(Moreland Properties)

This 4-bedroom, $10 million Westlake home is privately listed by Moreland Properties. ModernWestlake.com

Welcome to austonia.com, a new local news site for Austin. We're an authentically local company—Austin stories, Austin people, Austin advertisers. News, trends, media, topics, people. No paywalls. We cover the changes that are reshaping our city. To get connected, sign up for our free daily AM newsletter update.

When businesses closed their doors in March, Austin realtor Cord Shiflet did not think he would sell another house this year.

To his surprise, this has been the busiest month he has ever seen for well-funded buyers moving to Austin.

"In my 23 years of doing this, the last month has been the craziest, most active market I've ever seen, with big buyers moving into Austin," said Shiflet, who works for Moreland Properties. "COVID has set our market on fire."

Austin realtors say business is booming in luxury real estate, which is a pleasant surprise after expecting sales to plummet due to coronavirus.

The majority of his big buyers have usually come from California, Shiflet said, but now he is seeing a drastic increase in New York executives and business owners who want to move to Austin.

After months of stay-home orders and working remotely, people from both coasts seem to be reevaluating where they live.

"We've just been seeing New Yorkers coming out here in droves," Shiflet said. "They can work from really anywhere in the world, and these people don't want to live in the tight spaces that they're currently in."

Texas has long appealed to people living in more regulated states due to a business-friendly climate and lack of state income tax. Shiflet said realtors are struggling to keep up with the increased demand from new buyers, many of whom are shocked to see how much further their money can go in Texas.

"We're going through our Rolodexes and knocking on doors, trying to find the quality product that these people want," Shiflet said. "They have a hard time believing they can have so much house and so much space and land around them as opposed to the apartments they're coming out of in New York."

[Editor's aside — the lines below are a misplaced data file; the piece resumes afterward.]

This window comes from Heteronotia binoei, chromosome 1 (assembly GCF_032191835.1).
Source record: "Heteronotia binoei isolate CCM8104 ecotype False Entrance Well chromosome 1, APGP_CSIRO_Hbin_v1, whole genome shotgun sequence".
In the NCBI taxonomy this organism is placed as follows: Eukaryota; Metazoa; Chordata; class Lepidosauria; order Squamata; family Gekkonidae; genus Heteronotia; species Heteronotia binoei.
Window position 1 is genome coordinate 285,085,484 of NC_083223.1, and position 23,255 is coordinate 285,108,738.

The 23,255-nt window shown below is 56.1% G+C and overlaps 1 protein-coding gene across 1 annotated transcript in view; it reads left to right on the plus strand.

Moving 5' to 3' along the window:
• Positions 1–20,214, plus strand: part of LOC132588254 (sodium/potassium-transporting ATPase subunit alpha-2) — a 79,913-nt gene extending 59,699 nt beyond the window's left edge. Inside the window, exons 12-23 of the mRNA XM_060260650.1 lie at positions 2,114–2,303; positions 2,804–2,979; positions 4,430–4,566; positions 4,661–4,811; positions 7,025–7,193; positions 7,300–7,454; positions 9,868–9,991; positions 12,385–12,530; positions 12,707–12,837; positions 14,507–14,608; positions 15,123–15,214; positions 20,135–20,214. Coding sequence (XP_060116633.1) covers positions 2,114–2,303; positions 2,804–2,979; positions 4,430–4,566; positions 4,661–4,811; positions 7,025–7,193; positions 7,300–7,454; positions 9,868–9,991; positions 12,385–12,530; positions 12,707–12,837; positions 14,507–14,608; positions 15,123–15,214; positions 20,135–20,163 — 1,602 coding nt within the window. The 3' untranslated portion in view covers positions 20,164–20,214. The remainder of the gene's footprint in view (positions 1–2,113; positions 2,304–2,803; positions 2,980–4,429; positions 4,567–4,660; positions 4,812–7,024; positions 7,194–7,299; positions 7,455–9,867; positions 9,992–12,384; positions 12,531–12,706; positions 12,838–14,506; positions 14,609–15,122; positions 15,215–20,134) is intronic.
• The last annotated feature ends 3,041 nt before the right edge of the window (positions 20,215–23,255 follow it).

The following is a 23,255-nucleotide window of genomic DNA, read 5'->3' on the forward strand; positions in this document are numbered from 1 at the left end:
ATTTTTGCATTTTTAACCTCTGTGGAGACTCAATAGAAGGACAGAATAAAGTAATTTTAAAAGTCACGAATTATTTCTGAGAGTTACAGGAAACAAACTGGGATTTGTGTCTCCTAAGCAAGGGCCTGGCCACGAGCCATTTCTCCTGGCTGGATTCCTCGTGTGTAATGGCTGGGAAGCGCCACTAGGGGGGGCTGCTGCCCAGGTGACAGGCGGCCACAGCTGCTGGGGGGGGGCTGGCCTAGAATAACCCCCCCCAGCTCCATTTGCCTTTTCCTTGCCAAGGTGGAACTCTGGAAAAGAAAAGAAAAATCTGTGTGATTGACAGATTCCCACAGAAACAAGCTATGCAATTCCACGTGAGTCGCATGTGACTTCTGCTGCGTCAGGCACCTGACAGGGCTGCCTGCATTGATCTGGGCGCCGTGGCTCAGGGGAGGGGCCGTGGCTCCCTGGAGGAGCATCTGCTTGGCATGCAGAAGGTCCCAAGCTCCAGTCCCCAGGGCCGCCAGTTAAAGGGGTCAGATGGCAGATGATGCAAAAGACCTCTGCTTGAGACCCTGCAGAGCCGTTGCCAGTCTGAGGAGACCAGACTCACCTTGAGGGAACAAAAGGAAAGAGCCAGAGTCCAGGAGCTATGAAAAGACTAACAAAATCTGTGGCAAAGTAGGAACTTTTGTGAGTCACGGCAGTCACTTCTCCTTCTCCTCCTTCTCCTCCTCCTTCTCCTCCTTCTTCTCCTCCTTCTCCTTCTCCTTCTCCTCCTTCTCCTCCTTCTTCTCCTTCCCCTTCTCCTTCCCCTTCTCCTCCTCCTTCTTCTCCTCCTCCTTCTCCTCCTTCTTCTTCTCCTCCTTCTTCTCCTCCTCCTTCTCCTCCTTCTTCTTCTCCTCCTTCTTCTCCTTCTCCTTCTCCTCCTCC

Michelle Dolch, a realtor from Austin Luxury Group, said she has experienced the same thing—she even has a few buyers who are looking in the range of $20 million and above.

"We don't really have a lot of real estate in that market," Dolch said. "Our inventory is really stressed."

In addition to those from California and New York, Dolch has seen an increase in buyers coming from Seattle and Chicago, citing complaints about coronavirus and taxes.

"It just seems that a lot of people that have been considering moving here over the years are now coming here all at once," Dolch said. "A lot of people have always considered Austin as a place they'd like to live in. They're not considering it anymore—they're moving forward with it."

Want to read more stories like this one? Start every day with a quick look at what's happening in Austin. Sign up for Austonia.com's free daily morning email.
 


COVID-19 dashboard

After weeks of warnings, advisories and even an emergency text alert from local health officials, Austin's COVID-19 caseload appears to be on a post-Thanksgiving decline.

Keep Reading Show less


Friday, 5:55 a.m.: Man ripped earring out of woman's ear. 2302 Durwood St.

Friday, 10:31 a.m.: Report of attempted vehicular assault. A 911 caller reported a woman attempting to hit a man with her vehicle. 300 Ferguson Dr.

Friday, 1 p.m.: Two rescued from vehicle collision. 23926 TX-71

Friday: Travis County senior Deputy Robert "Drew" Small died after his motorcycle collided with another vehicle. Milam County

Saturday, 10:52 a.m.: Man and woman fight outside Target. 8601 Research Blvd.

Saturday, 3:06 p.m.: Person gets stuck in elevator at Hyatt Place Austin Report. 3601 Presidential Blvd.

Sunday, 7:09 a.m.: Two men armed with tasers and knives at church. Redd St & Manchaca Rd.

Sunday, 7:56 a.m.: Vehicle crashed into the fence of Austin Veterinary Surgical Center. The driver left the scene on foot. One dog, a long-haired Dachshund named Sadie, escaped. 12419 Metric Blvd.

(Nan Palmero/CC)

Thanksgiving is over and the most wonderful time of year has officially begun. Christmas light shows have been a Texas tradition for years—so beloved that not even a pandemic could stop them from shining this year.

Keep Reading Show less
(MangoNic/Shutterstock)

Before the pandemic started, Adult Care of Austin on Menchaca Road didn't offer telemedicine appointments.

Now, the private practice conducts almost all of its visits virtually, either over the phone or on HIPAA-compliant video platforms.

Dr. Steven Dobberfuhl, an internal medicine physician, said telemedicine saved his practice—and has been a boon to his patients, around 75% of whom are 65 years or older and at high risk of contracting COVID-19.

"I didn't believe it would work as well as it has," he said.

Keep Reading Show less
(Pexels)

Austin Public Health issued post-Thanksgiving guidelines on Friday, recommending that residents avoid higher-risk activities such as attending crowded, indoor gatherings; going on hayrides with people outside of one's household; traditional caroling and other door-to-door activities; and traveling for events.

Keep Reading Show less
(Laura Figi)

At the tail end of a tough year for retailers, Black Friday deals appeared to draw fewer shoppers into big box stores around Austin.

Keep Reading Show less
(Texas Longhorns/Instagram)
Game Preview: Longhorns face off against #13 Cyclones

The Texas Longhorns take the field for the first time in two weeks after postponements and bye weeks, making them one of the most well rested teams in the conference.

Keep Reading Show less